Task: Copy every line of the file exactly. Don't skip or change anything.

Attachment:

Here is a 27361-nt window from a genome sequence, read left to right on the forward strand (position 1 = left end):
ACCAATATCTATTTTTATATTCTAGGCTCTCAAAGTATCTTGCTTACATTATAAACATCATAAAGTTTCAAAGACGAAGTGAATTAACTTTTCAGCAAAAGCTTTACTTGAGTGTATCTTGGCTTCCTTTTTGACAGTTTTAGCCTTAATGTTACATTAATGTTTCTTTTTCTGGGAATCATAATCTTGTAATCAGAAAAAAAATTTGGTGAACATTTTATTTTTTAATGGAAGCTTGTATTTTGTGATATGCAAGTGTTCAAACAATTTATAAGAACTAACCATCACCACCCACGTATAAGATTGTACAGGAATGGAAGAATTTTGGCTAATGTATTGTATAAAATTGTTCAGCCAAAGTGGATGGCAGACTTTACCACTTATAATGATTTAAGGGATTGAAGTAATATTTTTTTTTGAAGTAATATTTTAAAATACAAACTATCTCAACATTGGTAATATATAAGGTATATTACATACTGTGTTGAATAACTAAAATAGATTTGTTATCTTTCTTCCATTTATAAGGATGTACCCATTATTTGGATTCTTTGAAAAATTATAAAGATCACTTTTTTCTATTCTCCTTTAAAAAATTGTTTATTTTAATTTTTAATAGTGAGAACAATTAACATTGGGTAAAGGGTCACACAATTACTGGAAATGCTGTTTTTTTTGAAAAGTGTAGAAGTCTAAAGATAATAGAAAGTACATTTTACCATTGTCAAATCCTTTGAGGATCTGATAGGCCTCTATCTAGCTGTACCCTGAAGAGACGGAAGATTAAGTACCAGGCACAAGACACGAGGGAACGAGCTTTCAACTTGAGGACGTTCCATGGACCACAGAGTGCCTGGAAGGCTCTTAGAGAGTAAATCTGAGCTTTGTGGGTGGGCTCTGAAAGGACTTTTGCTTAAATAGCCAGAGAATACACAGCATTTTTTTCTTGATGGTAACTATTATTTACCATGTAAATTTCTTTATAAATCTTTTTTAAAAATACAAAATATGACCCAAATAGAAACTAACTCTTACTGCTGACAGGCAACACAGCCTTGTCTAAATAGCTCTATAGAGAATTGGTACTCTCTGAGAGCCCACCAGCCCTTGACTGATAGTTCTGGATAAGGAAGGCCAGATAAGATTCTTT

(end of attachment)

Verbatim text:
Here is a 27361-nt window from a genome sequence, read left to right on the forward strand (position 1 = left end):
ACCAATATCTATTTTTATATTCTAGGCTCTCAAAGTATCTTGCTTACATTATAAACATCATAAAGTTTCAAAGACGAAGTGAATTAACTTTTCAGCAAAAGCTTTACTTGAGTGTATCTTGGCTTCCTTTTTGACAGTTTTAGCCTTAATGTTACATTAATGTTTCTTTTTCTGGGAATCATAATCTTGTAATCAGAAAAAAAATTTGGTGAACATTTTATTTTTTAATGGAAGCTTGTATTTTGTGATATGCAAGTGTTCAAACAATTTATAAGAACTAACCATCACCACCCACGTATAAGATTGTACAGGAATGGAAGAATTTTGGCTAATGTATTGTATAAAATTGTTCAGCCAAAGTGGATGGCAGACTTTACCACTTATAATGATTTAAGGGATTGAAGTAATATTTTTTTTTGAAGTAATATTTTAAAATACAAACTATCTCAACATTGGTAATATATAAGGTATATTACATACTGTGTTGAATAACTAAAATAGATTTGTTATCTTTCTTCCATTTATAAGGATGTACCCATTATTTGGATTCTTTGAAAAATTATAAAGATCACTTTTTTCTATTCTCCTTTAAAAAATTGTTTATTTTAATTTTTAATAGTGAGAACAATTAACATTGGGTAAAGGGTCACACAATTACTGGAAATGCTGTTTTTTTTGAAAAGTGTAGAAGTCTAAAGATAATAGAAAGTACATTTTACCATTGTCAAATCCTTTGAGGATCTGATAGGCCTCTATCTAGCTGTACCCTGAAGAGACGGAAGATTAAGTACCAGGCACAAGACACGAGGGAACGAGCTTTCAACTTGAGGACGTTCCATGGACCACAGAGTGCCTGGAAGGCTCTTAGAGAGTAAATCTGAGCTTTGTGGGTGGGCTCTGAAAGGACTTTTGCTTAAATAGCCAGAGAATACACAGCATTTTTTTCTTGATGGTAACTATTATTTACCATGTAAATTTCTTTATAAATCTTTTTTAAAAATACAAAATATGACCCAAATAGAAACTAACTCTTACTGCTGACAGGCAACACAGCCTTGTCTAAATAGCTCTATAGAGAATTGGTACTCTCTGAGAGCCCACCAGCCCTTGACTGATAGTTCTGGATAAGGAAGGCCAGATAAGATTCTTT